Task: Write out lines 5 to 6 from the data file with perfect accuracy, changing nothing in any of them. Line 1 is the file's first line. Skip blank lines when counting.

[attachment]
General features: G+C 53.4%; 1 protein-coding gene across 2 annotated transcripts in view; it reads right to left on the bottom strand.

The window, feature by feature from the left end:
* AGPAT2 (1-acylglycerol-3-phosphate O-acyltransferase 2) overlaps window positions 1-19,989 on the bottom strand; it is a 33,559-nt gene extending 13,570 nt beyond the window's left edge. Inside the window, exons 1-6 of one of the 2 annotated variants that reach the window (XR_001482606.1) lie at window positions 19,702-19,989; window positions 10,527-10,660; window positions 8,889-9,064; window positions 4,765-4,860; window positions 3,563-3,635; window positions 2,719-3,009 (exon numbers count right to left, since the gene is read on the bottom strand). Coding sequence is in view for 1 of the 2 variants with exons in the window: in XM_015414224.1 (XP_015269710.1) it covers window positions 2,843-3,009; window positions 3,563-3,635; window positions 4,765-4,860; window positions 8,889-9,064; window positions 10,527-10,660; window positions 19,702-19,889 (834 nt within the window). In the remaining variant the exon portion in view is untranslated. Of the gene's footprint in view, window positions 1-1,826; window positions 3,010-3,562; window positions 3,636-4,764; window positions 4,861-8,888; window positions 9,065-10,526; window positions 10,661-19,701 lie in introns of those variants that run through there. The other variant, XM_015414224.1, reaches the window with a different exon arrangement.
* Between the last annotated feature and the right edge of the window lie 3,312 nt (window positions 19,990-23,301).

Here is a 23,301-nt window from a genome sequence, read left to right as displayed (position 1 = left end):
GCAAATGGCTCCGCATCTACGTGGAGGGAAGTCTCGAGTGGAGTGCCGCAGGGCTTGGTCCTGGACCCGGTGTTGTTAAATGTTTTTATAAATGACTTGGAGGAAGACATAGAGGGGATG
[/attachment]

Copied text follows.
Here is a 23,301-nt window from a genome sequence, read left to right as displayed (position 1 = left end):
GCAAATGGCTCCGCATCTACGTGGAGGGAAGTCTCGAGTGGAGTGCCGCAGGGCTTGGTCCTGGACCCGGTGTTGTTAAATGTTTTTATAAATGACTTGGAGGAAGACATAGAGGGGATG